McDougle Glad to Stay in East
Jerome McDougle, the former first-round pick released by the Eagles and signed by the Giants, told reporters he feels he'll be right at home in New York, where the defensive coordinator is former Birds assistant Steve Spagnuolo.
McDougle Glad to Stay in East
Jerome McDougle is understandably excited about starting over, after his star-crossed career with the Eagles ended in McDougle being released on Saturday. Sunday McDougle signed a reported one-year, $1 million contract with the Giants -- about twice what the Eagles wanted to pay him, when they approached him about a pay cut earlier this year.
"I look good in blue. I feel good to be here, staying in the division, so not really much of a difference as far as guys you are going against, and I just feel good to be here, to be wanted, and I am just looking forward to doing some good things on this defense," McDougle told New York-area reporters. "I like the defensive scheme, it is sort of the same kinds of things that I came from – a lot of movement – and we get after it"
That similarlity, of course, stems from the Giants' defensive coordinator being Steve Spagnuolo, Jim Johnson's former assistant with the Eagles.
"Coach Spags has done a good job here. He really gets after it, and kind of put his own 'niche' on kind of the defense that we were running there in Philly. It is good for me, because there is a lot of movement, which allows for guys like me a chance to kind of move and get after the quarterback a little bit," McDougle said.
McDougle was a huge disappointment even when healthy, after the Eagles traded up to draft him 15th overall in 2003. A series of injuries and a gunshot wound meant that he played in just 33 games over five seasons, starting none. But this summer, just when the Eagles finally seemed to have really good depth at defensive end, and weren't counting on McDougle, the former Miami star seemed to flip an invisible switch. He played more downs (probably because he was being showcased) and made more plays in the preseason than any other Birds d-lineman. His 2.5 sacks led the team.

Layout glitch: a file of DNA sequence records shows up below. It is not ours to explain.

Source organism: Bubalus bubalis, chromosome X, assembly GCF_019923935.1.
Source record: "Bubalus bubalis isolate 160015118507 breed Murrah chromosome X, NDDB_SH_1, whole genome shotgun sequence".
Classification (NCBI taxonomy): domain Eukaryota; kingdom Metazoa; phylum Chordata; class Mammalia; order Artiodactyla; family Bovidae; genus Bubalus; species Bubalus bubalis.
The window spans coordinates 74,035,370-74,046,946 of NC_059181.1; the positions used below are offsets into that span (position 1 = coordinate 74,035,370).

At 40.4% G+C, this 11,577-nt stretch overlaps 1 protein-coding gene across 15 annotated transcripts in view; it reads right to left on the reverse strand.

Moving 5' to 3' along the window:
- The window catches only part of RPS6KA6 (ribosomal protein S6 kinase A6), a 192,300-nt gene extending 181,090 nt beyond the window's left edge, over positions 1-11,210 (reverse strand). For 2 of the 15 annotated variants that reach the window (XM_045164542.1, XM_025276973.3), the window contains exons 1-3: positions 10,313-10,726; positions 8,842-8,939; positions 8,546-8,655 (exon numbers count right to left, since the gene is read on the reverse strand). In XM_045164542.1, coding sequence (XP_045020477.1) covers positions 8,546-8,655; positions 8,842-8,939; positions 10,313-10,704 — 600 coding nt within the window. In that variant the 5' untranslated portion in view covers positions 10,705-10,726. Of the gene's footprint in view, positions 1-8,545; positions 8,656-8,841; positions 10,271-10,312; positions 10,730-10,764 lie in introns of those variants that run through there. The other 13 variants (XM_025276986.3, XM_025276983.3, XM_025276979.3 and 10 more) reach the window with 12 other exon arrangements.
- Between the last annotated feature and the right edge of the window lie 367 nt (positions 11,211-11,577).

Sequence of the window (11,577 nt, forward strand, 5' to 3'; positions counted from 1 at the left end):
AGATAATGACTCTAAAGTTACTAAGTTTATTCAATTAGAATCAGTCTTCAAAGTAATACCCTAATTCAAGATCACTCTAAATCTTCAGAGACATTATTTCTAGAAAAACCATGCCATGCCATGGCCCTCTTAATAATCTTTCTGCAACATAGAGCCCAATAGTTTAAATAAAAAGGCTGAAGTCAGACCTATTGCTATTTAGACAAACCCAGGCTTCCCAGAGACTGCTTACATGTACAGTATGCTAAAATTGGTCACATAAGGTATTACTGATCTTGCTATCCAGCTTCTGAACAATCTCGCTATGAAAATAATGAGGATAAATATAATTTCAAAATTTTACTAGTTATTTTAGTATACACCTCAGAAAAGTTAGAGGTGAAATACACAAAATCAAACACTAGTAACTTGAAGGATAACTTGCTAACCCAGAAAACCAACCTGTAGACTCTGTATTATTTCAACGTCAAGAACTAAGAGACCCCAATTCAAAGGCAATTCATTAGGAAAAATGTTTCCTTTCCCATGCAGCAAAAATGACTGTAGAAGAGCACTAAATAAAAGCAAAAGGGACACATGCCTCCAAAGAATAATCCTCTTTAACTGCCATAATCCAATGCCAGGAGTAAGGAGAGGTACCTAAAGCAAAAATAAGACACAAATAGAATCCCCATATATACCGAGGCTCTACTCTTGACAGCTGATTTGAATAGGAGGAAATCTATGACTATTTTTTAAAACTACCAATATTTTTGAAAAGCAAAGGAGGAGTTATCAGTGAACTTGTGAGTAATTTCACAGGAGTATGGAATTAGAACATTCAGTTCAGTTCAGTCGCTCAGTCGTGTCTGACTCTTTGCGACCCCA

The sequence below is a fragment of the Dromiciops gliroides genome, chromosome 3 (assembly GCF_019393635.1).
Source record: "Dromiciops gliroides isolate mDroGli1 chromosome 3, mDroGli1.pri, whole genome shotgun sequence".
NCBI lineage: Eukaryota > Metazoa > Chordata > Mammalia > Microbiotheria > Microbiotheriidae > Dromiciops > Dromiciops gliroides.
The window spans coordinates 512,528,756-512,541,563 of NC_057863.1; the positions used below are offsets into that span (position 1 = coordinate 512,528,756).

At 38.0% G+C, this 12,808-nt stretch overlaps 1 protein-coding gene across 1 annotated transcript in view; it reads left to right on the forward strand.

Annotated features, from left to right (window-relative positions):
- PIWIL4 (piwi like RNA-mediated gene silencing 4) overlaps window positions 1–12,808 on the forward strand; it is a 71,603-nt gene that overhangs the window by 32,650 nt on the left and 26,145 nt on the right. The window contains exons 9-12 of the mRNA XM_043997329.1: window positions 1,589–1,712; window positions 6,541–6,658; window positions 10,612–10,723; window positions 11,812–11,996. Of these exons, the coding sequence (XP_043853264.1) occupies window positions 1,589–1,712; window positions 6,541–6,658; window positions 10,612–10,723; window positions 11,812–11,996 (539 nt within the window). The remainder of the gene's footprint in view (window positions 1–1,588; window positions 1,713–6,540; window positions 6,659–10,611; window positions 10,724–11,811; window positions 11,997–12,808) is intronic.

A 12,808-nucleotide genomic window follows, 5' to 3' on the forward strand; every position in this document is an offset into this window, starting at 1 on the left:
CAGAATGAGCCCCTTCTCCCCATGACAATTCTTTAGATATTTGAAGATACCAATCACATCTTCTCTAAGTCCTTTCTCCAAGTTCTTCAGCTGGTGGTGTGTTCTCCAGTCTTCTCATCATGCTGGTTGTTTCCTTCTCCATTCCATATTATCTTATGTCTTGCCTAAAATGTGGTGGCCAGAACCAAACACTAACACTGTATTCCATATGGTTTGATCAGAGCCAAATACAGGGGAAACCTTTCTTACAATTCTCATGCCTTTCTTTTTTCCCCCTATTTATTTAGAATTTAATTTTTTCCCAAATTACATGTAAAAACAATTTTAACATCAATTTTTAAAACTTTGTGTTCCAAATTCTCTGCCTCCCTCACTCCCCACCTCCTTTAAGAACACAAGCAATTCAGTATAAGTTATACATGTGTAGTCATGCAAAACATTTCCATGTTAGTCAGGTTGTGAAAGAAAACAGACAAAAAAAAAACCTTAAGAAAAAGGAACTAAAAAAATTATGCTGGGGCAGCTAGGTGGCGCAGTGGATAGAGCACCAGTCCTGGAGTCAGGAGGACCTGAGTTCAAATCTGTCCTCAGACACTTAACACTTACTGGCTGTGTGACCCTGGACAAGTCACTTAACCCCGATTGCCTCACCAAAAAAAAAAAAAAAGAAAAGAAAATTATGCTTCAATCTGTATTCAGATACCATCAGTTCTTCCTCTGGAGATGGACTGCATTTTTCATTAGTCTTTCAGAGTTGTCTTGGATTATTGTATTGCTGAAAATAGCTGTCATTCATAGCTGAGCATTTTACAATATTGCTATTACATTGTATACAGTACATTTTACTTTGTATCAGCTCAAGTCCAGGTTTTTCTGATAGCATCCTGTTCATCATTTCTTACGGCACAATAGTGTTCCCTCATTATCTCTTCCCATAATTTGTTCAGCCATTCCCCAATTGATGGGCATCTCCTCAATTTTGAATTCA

"We just felt like when we evaluated those that were released that he certainly was a guy that created great interest for us and can help us," Giants coach Tom Coughlin told reporters.
The Eagles, meanwhile, took similar interest in one of the Giants' castoffs, who originally was one of theirs. The Birds announced they'd claimed linebacker Tank Daniels off waivers, and released linebacker Rocky Boiman, who was brought in this past offseason as a special teams boost but didn't really provide one.
Daniels was an Eagle in 2006, then was cut last year and surfaced with the Giants. He was a special-teams cog throughout the Giants' Super Bowl run, recovering a fumble on a kickoff return in the initial playoff win at Tampa.
Daniels said he was "very surprised" to end up back with the Eagles. He said he was signing the papers to join the Giants' practice squad when he was told he'd been claimed by the Birds.
"I was like, 'Ohhhkkkayyyy...' " Daniels said.
"This is a weird business," Daniels concluded, when asked on a conference call about McDougle going north while he headed south. Technically, though, Daniels was not released for the Giants to sign McDougle.
Daniels, 26, the first player from Division II Harding University to play in the NFL, said he wants "to be that special teams player that (other teams say) 'we have to block this guy .. when this guy's on the field, you have to look out for him, because he's making, like, game-changing plays.' "
UPDATE: The Eagles have not announced the practice squad but Wheaton College's Web site has confirmed that linebacker Andy Studebaker is among the players. A sixth-round pick in April, Studebaker had a strong preseason and was considered a virtual lock for the practice quad.